So what are Pocket Spacecraft? The image below gives you the gist of a spacecraft small enough to fit in your pocket, essentially a disk made out of the same material you find in flexible circuit boards. The polyimide disk is ringed by a nickel titanium hoop that contains memory and doubles as an antenna for the diminutive vehicle. Let me quote from the Pocket Spacecraft site to continue the description:
Solar cells, a thinned commercial off the shelf system-on-a-chip die (ground down with diamond sand paper) and support components, sensors and instruments are bonded or printed on the polyimide and protected with a conformal coating resulting in a spacecraft with an average thickness less than one twentieth of a millimetre (two thousandths of an inch), and a mass much less than a gram (a thirtieth of an ounce).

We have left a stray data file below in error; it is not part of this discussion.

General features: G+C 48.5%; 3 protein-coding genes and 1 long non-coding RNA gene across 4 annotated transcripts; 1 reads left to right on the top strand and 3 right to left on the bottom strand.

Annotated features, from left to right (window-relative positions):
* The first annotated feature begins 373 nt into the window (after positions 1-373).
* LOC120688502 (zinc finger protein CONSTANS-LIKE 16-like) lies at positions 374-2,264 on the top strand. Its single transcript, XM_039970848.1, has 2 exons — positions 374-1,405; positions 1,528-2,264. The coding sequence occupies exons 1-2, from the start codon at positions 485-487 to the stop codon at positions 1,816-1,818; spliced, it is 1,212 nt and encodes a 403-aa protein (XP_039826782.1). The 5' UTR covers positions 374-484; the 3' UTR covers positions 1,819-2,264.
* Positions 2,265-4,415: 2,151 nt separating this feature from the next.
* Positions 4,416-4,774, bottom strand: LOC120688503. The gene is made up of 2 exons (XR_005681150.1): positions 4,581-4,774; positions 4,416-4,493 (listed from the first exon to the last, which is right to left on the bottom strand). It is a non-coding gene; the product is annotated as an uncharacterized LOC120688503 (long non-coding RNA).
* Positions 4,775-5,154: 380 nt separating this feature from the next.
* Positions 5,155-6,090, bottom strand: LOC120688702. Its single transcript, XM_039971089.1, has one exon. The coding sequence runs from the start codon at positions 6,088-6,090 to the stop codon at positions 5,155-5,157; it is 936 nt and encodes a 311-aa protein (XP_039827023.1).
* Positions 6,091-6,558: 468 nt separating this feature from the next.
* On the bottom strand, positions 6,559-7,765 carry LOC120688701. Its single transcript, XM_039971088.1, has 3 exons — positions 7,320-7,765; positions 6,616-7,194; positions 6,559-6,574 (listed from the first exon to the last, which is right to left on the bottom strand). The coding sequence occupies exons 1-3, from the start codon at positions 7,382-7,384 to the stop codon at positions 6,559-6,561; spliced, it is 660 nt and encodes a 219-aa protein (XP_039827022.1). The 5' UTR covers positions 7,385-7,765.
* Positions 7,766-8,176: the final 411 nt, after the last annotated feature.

Image: Thin-Film Scout prototype consisting of a polyimide substrate, bonded solar cells and thinned die, printed passive components, antennas and images. Credit: Pocket Spacecraft.
The upshot is that Pocket Spacecraft can be packed tightly, thousands to a single CubeSat ‘mothership.’ We’ve seen that CubeSats are destined to be true workhorses for inexpensive space missions, a fact underlined by recent NASA studies on CubeSats in interplanetary space. In February of 2013, NASA selected 24 small satellites to fly as auxiliary payloads on rockets planned for launch in the next two years, the CubeSats being proposed coming not only from NASA centers (three from JPL) but educational institutions and non-profit organizations.
We’ve also seen that The Planetary Society has been engaged in a lengthy study of solar sails, with plans for its LightSail-1 to be deployed from a CubeSat. Potentially, the tools are all here to allow us to fly CubeSats with different instrument configurations to a wide range of targets in the Solar System using solar sails for propulsion. The Pocket Spacecraft team also speaks about another option, a system based on electrolysis, using solar power to break down liquid fuel. Its CubeSats are radiation hardened and contain the subsystems needed to communicate with Earth as well as to release and photograph the numerous CD-sized Pocket Spacecraft.